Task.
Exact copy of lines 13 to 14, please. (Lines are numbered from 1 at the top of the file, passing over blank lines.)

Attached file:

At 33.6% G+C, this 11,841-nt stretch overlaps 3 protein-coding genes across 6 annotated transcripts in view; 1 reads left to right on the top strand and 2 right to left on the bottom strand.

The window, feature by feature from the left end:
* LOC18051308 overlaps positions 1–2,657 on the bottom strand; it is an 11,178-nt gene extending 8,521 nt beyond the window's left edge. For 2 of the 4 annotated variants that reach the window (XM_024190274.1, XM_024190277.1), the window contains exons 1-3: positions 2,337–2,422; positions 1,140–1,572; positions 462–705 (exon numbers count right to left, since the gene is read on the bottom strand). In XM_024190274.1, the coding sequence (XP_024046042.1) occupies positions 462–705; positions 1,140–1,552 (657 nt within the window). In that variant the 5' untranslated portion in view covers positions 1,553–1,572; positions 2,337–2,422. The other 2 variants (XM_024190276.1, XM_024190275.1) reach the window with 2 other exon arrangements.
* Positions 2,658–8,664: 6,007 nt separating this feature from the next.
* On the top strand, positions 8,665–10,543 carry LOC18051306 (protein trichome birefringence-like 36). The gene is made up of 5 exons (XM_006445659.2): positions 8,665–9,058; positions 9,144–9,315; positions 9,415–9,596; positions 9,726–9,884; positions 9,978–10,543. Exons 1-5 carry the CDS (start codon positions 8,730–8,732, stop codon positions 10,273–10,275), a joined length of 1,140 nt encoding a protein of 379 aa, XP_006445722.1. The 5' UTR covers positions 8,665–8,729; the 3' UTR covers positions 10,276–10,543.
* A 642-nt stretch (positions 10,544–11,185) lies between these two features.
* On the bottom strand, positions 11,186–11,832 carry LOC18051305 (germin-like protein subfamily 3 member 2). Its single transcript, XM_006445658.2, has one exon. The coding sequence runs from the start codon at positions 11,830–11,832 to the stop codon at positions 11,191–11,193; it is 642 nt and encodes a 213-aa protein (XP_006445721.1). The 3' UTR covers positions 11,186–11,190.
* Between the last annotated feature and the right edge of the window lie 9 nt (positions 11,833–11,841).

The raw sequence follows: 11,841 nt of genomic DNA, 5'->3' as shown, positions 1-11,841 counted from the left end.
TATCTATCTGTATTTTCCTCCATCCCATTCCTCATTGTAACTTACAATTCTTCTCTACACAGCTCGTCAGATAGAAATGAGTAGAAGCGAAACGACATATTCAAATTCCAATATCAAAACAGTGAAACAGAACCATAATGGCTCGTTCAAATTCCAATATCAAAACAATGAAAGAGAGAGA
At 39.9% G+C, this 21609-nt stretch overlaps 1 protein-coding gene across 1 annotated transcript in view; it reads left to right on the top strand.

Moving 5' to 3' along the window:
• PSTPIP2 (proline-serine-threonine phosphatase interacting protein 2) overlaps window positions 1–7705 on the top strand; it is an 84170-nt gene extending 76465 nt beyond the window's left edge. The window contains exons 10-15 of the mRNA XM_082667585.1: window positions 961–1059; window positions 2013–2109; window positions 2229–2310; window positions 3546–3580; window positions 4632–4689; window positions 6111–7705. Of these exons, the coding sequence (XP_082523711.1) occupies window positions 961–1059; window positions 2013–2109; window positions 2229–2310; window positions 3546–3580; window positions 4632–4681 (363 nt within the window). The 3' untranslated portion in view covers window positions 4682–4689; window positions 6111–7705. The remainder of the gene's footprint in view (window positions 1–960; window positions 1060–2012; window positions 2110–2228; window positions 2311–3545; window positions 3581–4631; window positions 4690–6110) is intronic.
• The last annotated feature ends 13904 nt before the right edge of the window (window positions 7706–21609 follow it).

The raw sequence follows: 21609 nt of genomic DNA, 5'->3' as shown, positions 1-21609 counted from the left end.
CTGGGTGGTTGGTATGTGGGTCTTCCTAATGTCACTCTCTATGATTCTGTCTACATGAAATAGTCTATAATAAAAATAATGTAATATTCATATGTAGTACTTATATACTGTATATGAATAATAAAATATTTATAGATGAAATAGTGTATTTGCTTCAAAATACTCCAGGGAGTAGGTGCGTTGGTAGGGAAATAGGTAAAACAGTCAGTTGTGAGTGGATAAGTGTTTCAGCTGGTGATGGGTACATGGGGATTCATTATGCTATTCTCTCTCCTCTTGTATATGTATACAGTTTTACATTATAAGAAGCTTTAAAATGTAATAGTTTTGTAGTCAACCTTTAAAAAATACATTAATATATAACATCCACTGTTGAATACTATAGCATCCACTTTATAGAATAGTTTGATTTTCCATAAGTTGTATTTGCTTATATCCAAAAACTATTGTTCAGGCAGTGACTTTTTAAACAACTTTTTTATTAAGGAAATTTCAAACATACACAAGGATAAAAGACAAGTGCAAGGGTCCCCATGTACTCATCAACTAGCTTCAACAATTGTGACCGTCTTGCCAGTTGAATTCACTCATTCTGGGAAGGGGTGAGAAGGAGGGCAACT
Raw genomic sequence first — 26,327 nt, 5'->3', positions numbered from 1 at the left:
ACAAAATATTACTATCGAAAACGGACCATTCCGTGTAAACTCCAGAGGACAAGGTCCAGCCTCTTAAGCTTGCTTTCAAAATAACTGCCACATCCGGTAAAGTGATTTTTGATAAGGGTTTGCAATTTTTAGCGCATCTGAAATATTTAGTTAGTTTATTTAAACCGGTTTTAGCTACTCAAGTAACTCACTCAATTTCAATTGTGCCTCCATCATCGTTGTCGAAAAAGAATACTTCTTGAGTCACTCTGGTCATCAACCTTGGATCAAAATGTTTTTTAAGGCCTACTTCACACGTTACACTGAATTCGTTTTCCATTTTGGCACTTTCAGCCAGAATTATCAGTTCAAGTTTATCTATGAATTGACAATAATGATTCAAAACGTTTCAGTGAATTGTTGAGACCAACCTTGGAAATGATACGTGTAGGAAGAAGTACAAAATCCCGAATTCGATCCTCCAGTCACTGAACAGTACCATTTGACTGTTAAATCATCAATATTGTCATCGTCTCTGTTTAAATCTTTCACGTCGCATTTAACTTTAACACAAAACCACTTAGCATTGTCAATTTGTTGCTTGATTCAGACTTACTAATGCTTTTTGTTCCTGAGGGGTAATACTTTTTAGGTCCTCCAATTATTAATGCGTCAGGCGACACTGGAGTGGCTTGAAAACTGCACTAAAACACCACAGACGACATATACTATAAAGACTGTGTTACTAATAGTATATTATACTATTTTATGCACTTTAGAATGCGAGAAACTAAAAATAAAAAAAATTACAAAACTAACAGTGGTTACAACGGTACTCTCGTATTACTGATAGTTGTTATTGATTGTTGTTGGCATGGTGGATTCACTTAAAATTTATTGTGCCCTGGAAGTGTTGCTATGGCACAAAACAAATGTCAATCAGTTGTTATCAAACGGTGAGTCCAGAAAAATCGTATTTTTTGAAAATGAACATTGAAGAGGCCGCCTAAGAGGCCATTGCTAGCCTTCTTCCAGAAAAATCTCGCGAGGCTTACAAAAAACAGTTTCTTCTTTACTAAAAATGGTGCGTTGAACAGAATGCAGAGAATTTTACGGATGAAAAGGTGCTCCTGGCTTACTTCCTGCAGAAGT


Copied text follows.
• PSTPIP2 (proline-serine-threonine phosphatase interacting protein 2) overlaps window positions 1–7705 on the top strand; it is an 84170-nt gene extending 76465 nt beyond the window's left edge. The window contains exons 10-15 of the mRNA XM_082667585.1: window positions 961–1059; window positions 2013–2109; window positions 2229–2310; window positions 3546–3580; window positions 4632–4689; window positions 6111–7705. Of these exons, the coding sequence (XP_082523711.1) occupies window positions 961–1059; window positions 2013–2109; window positions 2229–2310; window positions 3546–3580; window positions 4632–4681 (363 nt within the window). The 3' untranslated portion in view covers window positions 4682–4689; window positions 6111–7705. The remainder of the gene's footprint in view (window positions 1–960; window positions 1060–2012; window positions 2110–2228; window positions 2311–3545; window positions 3581–4631; window positions 4690–6110) is intronic.
• The last annotated feature ends 13904 nt before the right edge of the window (window positions 7706–21609 follow it).